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> It is close to impossible to make years into URIs, because years are part of calendars (gregorian is just one calendar type), where time events are defined as time instants or periods. You always have a numeric unit in it. As a result, you would have millions and millions of different URIs, a situation which is not possible to handle efficiently in an implementation, and very cumbersome for users.

Not even wrong.

It's trivial to mint URLs for years for bibliographic description. Something like http://www.example.org/bibliographic/year/2010 will do just fine and be instantly understood in library, archiving and publishing circles when used with a http://www.example.org/bibliographic/datePublished relation.

The problem occurs when trying to express dates not in the Gregorian calendar (historical dates, current dates in the Ethiopian calendar, etc). This could be handled by embedding the calendar in the URL as: http://www.example.org/bibliographic/gregorian/year/2010 or quietly ignored on the basis that in practice http://www.example.org/bibliographic/datePublished and similar relations are only accurate to +/- a couple of years anyway. Indeed a URL into a taxonomy that was explicit about the uncertainty involved is more accurate than a '2010' number (or worse a '1/1/2010' and similar attempts to make an exact thing out of an inexact thing).

A set of interoperability issues arises when mapping the insanely inexact years using in cataloguing to other domains, which might express their dates down the nearest picosecond (hello CERN!), but as I understand the scope of BIBFRAME, those issues are out of scope.

cheers
stuart

--
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________________________________
From: Bibliographic Framework Transition Initiative Forum <[log in to unmask]> on behalf of [log in to unmask] <[log in to unmask]>
Sent: Tuesday, 28 April 2015 7:21 p.m.
To: [log in to unmask]
Subject: Re: [BIBFRAME] Linked data and directionality

Yes, if the ontology marks the property as inverse with "owl:inverseOf", it can be followed backwards.

It is a good behavior to avoid inverse properties.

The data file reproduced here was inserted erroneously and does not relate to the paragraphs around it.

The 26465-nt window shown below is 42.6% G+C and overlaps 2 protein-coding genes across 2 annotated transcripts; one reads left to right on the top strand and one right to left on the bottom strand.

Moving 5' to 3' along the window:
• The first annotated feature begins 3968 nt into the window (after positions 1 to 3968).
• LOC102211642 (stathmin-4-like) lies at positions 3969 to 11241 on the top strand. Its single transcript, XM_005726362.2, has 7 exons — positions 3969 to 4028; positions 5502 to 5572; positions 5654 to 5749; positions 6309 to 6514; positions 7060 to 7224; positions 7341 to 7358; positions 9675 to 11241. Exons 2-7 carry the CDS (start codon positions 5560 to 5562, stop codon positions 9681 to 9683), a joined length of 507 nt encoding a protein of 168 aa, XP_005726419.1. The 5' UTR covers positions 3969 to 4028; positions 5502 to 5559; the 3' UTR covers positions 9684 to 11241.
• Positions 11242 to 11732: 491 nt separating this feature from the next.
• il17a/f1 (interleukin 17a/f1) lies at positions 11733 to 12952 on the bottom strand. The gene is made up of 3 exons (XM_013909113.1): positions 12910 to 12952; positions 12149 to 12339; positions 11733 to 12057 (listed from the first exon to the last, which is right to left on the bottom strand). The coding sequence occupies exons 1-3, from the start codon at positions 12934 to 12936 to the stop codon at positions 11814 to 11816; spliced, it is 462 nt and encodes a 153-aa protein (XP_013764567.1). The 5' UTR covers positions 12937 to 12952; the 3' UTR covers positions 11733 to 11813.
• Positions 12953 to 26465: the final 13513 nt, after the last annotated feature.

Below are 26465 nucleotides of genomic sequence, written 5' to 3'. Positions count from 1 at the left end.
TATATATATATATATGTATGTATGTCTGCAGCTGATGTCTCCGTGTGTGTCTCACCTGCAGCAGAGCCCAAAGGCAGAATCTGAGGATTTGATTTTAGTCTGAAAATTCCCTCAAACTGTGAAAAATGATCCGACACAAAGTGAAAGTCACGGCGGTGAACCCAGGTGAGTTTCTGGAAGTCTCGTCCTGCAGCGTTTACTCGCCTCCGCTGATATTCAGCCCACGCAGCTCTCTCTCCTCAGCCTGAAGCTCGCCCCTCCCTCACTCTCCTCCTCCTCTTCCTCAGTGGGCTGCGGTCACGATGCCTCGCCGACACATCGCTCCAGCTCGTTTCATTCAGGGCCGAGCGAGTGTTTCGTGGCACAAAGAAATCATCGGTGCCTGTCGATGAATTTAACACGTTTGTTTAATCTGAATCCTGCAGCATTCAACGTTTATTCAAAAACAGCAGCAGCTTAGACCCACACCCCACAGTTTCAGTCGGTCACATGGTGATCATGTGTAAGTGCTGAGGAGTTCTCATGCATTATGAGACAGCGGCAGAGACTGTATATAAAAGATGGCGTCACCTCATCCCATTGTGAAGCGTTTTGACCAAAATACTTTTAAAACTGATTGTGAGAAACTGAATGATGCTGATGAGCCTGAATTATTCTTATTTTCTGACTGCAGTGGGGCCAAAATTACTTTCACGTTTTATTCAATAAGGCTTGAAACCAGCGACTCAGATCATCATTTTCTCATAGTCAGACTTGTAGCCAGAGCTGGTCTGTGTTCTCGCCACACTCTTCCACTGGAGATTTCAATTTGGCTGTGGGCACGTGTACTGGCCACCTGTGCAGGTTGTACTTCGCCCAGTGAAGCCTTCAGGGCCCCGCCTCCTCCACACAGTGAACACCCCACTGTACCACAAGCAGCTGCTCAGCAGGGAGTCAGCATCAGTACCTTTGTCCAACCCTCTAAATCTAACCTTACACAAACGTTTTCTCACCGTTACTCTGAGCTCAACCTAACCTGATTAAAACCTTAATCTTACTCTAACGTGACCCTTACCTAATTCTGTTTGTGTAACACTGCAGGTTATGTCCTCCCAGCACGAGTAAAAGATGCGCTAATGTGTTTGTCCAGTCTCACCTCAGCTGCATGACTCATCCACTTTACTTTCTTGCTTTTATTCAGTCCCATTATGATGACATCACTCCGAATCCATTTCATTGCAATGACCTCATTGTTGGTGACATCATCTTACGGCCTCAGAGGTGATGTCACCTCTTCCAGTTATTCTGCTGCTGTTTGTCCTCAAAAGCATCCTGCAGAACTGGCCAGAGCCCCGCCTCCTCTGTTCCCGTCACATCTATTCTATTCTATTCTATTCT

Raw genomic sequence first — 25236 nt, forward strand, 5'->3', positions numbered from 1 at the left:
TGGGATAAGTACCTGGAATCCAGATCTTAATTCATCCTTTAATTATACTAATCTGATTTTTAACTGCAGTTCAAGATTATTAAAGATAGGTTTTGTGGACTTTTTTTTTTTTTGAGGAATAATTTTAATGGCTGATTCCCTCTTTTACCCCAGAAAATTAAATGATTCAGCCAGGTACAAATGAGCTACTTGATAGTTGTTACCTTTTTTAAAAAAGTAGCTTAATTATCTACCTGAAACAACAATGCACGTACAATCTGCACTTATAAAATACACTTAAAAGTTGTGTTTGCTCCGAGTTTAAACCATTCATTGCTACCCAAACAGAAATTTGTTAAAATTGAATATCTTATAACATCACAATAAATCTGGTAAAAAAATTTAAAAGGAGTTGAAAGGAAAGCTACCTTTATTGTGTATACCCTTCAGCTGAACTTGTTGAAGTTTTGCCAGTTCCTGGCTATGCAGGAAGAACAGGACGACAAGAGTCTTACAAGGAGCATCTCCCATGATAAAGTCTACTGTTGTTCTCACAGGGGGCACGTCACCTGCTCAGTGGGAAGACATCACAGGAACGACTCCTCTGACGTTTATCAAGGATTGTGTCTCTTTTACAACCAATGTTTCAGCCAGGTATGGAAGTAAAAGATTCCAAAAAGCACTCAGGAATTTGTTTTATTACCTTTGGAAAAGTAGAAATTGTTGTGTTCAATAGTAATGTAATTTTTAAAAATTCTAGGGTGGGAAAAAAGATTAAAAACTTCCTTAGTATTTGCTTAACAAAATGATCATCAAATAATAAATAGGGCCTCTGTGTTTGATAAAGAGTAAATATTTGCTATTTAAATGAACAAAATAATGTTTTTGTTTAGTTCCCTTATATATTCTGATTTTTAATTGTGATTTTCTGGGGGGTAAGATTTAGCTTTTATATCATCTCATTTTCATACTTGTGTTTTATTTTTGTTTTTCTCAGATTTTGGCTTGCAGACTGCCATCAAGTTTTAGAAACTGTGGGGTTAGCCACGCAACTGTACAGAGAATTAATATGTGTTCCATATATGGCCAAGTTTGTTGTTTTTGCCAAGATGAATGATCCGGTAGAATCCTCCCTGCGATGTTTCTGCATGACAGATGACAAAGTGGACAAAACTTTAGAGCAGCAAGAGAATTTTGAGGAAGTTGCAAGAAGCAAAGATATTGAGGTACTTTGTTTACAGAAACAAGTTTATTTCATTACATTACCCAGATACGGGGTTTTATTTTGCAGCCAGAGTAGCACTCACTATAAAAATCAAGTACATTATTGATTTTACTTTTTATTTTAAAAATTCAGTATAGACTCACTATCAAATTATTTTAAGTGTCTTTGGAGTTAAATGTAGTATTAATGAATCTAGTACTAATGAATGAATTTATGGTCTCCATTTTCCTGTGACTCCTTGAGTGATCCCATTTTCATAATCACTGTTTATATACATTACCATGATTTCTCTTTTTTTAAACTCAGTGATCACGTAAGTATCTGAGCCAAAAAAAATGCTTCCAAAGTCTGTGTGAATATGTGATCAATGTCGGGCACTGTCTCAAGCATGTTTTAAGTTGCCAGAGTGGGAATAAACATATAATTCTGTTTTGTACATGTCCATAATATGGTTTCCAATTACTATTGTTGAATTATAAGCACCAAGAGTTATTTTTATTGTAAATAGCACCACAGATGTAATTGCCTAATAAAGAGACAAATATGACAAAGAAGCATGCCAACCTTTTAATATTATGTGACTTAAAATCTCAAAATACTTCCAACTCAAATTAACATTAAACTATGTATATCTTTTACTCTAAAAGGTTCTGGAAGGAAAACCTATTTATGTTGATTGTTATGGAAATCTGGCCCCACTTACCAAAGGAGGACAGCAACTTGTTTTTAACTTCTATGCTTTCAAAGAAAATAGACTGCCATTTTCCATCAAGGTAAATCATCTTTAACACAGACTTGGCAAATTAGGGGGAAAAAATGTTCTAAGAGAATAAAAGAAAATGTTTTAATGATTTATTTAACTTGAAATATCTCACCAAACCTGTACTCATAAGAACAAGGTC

See

Tim Berners-Lee http://dig.csail.mit.edu/breadcrumbs/node/72

http://richard.cyganiak.de/blog/2006/06/an-rdf-design-pattern-inverse-property-labels/

It is close to impossible to make years into URIs, because years are part of calendars (gregorian is just one calendar type), where time events are defined as time instants or periods. You always have a numeric unit in it. As a result, you would have millions and millions of different URIs, a situation which is not possible to handle efficiently in an implementation, and very cumbersome for users.

Search engines are smarter. If they are required to search for all 16th century dramatists or plays written in Elizabethan England, they do not operate on RDF graphs but on inverted files where filters can be defined. No need to worry for that on RDF level.

Best,

Jörg


On Mon, Apr 20, 2015 at 8:54 PM, Kelley McGrath <[log in to unmask]<mailto:[log in to unmask]>> wrote:
This would seem to be a basic question, but I was asked the other day and I wasn't sure how to answer. Looking at a linked data graph that says that Hamlet - has creator - Shakespeare, there is an arrow pointing from Hamlet to Shakespeare. This person said they assumed that you can go the other way, too. Obviously Hamlet has creator Shakespeare logically implies that Shakespeare created Hamlet. However, the RDF statement has directionality so from a practical point of view, what happens when someone starts from Shakespeare rather than Hamlet? Is there some way for them to traverse the statement backwards or does the opposite statement need to be explicitly made (which would seem to create a nightmare for data maintenance)?

How about if the endpoint is a literal, say Shakespeare has birth year 1564? This would not seem to work backwards so maybe we should be making years into URIs so we can find all the 16th century dramatists or plays written in Elizabethan England.
Kelley